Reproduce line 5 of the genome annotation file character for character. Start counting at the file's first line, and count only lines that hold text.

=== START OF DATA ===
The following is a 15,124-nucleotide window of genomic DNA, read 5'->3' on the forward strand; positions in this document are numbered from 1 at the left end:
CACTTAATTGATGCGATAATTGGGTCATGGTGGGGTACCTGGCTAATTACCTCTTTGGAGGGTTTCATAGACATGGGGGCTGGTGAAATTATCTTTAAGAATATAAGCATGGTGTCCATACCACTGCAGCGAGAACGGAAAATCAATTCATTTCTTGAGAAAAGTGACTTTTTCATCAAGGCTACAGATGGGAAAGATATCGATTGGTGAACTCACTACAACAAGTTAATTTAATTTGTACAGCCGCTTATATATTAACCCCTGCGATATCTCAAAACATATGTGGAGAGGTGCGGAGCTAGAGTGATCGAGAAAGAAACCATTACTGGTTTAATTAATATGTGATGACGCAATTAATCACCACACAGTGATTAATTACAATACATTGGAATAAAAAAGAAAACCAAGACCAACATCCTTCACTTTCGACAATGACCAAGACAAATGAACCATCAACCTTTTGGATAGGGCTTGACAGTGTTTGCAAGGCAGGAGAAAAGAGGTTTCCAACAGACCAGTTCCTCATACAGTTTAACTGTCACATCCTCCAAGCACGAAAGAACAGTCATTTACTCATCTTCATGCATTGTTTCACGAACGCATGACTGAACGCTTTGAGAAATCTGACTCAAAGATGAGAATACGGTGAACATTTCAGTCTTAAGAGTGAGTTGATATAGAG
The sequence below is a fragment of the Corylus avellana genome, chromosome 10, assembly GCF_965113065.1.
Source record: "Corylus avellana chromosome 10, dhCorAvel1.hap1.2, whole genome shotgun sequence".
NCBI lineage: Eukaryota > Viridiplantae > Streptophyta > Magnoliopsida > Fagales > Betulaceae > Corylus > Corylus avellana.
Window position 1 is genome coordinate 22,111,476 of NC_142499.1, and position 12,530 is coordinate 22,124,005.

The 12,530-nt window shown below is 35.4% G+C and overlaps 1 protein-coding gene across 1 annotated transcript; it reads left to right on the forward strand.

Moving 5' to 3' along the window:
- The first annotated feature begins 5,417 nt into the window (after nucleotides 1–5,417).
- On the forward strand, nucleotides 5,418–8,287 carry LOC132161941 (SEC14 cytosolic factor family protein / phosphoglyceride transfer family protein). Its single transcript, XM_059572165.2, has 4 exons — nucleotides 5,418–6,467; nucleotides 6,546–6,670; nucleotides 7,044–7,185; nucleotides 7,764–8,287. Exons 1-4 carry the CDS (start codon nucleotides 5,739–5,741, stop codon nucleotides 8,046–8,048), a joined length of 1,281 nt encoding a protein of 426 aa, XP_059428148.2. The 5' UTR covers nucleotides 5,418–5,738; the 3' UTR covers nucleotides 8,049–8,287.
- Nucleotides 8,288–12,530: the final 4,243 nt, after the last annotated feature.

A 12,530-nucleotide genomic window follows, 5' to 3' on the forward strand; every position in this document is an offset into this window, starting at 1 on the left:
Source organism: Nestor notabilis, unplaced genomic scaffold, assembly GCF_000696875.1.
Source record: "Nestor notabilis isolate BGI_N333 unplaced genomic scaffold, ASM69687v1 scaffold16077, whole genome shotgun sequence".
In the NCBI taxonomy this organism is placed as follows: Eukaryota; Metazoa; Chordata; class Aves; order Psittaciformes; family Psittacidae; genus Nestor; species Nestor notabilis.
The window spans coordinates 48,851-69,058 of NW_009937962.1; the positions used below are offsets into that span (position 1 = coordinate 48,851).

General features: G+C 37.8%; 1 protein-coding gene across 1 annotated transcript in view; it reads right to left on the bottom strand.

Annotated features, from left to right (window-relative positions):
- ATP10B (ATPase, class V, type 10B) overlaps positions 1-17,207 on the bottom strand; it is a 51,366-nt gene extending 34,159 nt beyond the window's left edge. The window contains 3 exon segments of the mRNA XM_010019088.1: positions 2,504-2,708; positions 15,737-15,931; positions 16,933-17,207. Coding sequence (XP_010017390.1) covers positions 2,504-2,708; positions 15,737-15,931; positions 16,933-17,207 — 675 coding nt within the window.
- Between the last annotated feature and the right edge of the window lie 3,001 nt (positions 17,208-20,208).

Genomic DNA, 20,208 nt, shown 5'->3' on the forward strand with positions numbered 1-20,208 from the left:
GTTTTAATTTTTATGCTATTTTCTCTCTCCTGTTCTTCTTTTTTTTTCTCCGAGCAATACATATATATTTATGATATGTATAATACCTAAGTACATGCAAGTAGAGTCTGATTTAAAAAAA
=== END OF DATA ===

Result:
NCBI lineage: Eukaryota > Viridiplantae > Streptophyta > Magnoliopsida > Fagales > Betulaceae > Corylus > Corylus avellana.